Motivation: Sets are the modeling language of mathematics and
a fundamental skill.

Definitions

Definition 1: A set is a collection of unique objects.

Definition 2: A is defined as the subset of B (denoted by
$A \subset B$) iff $\{a : a \in A \text{ and } a \in B\}$.

Definition 3: The union of two sets $A \cup B$ is
defined as $A \cup B = \{x : x \in A \lor x \in B\}$.
Note that in maths, $=$ implies equivalence, not
assignment.

Definition 4: The intersection of two sets $A \cap B$ is
defined as $A \cap B = \{x : x \in A \land x \in B\}$.

Definition 5: The product of two sets $A, B$, denoted
$A \times B$ is the set of all ordered pairs ${a, b} : a \in A, b \in B$.

Definition 6: Let $A, B$ be sets, and $F \subset A
\times B$. We say $F$ is a function if and only if it satisfies the
following property: for each $a \in A$, there is a unique pair $(a, b) \in F$
(an input must have exactly one output). The set $A$ is called the
domain of F and $B$ is called the codomain of $F$. We
denote this with the arrow notation: $f: A \to B$.

Definition 7: Given a function $f: A \to B$, we define the image
of $f$ as the set $f(A) = \{f(a) : a \in A\}$. Alternatively,
$$\text{im } f = \{b \in B: \exists a \in A \text{ with } f(a) = b\}$$

Definition 8: Let $A, B$ be sets and $f: A \to B$ a
function. The preimage of $B$ under $f$ is defined as
$$f^{-1}(b) = \{a \in A: f(a) = b\}$$

Definition 9: A function $f: A \to B$ is called an
injection (it is injective) if $$\exists a, a' \in A, a \neq a':
f(a) \neq f(a')$$

Definition 10: A function $f: A \to B$ is called a
surjection (it is surjective) if $\forall b \in B, \exists a
\in A$ such that $f(a) = b$. A function is a bijection if it is
both surjective and injective.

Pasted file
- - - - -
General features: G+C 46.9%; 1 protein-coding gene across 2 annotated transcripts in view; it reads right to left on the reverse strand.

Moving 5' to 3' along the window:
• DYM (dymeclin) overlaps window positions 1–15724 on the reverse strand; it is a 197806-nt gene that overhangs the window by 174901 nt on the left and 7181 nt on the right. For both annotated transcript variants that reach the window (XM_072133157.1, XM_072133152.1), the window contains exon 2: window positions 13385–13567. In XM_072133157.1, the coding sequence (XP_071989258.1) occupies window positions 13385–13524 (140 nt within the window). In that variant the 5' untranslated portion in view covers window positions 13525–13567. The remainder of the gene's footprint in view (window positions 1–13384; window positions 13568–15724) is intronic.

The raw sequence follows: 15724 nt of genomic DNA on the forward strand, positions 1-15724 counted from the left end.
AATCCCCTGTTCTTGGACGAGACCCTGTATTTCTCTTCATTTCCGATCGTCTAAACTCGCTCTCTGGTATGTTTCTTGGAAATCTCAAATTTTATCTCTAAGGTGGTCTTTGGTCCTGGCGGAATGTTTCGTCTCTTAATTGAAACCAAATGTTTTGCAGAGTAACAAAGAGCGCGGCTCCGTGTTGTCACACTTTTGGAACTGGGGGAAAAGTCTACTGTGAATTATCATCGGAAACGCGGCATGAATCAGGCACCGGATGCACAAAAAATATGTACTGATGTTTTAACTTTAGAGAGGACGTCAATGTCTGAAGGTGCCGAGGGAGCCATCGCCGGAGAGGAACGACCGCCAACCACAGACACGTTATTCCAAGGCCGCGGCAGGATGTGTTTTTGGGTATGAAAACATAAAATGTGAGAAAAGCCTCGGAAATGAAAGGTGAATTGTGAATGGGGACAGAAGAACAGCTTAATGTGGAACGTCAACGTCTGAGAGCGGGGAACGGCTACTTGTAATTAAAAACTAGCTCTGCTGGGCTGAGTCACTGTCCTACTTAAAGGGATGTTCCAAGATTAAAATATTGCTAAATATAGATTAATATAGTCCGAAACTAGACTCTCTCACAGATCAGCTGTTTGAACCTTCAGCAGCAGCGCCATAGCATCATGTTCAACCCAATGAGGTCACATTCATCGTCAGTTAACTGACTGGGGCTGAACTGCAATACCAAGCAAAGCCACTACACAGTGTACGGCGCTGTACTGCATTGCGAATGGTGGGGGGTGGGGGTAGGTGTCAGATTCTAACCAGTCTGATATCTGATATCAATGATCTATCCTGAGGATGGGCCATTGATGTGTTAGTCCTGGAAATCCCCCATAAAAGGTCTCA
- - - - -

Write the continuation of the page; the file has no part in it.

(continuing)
Definition 11: Inverses are unique.

Theorems

Theorem 1: $\varnothing$ is a subset of all other sets. That is,
$\forall A \text{ where } A \text { is a set,} \varnothing \subset A$.
This theorem isn't in the book, but I wanted to prove it to myself
and to use it as a foundation for the other proofs.

Proof: There are no elements in $\varnothing$, therefore
all elements in $\varnothing$ are elements of any other set.

$\square$

Theorem 2: $A \cap B \subset A$

Proof: Let $C = A \cap B = \{x : x \in A \land x \in B\}$. By
definition 3, $\forall c \in C, c \in A$. Therefore $C \subset A$.

$\square$

Theorem 3: $A \subset A \cup B$

Proof: Let $C = A \cup B = \{x : x \in A \lor x \in B\}$. By
definition, $C$ contains every element in $A$ and therefore $A \subset C$.

$\square$

Theorem 4a: De Morgan's law for sets: $(A \cap B)^C = A^C \cup B^C$.

Proof: $A \cap B$ contains only the elements of $X$ in
both $A$ and $B$. Therefore, $(A \cap B)^C$ contains only the elements
of X that do not appear in both $A$ and $B$. That is,
$$(A \cap B)^C = \{x \in X: x \notin A \land x \notin B\}$$$A^C$ contains the elements of $X$ that don't appear in $A$; similarly,
$B^C$ contains the elements of $X$ that don't appear in $B$. Therefore,
$A^C \cup B^C$ contains the elements of $X$ that appear either in $A$,
$B$, or neither. That is,
$$A^C \cup B^C = \{x \in X: x \notin A \land x \notin B\}$$
These two definitions are equivalent, and therefore $(A \cap B)^C = A^C \cup B^C$.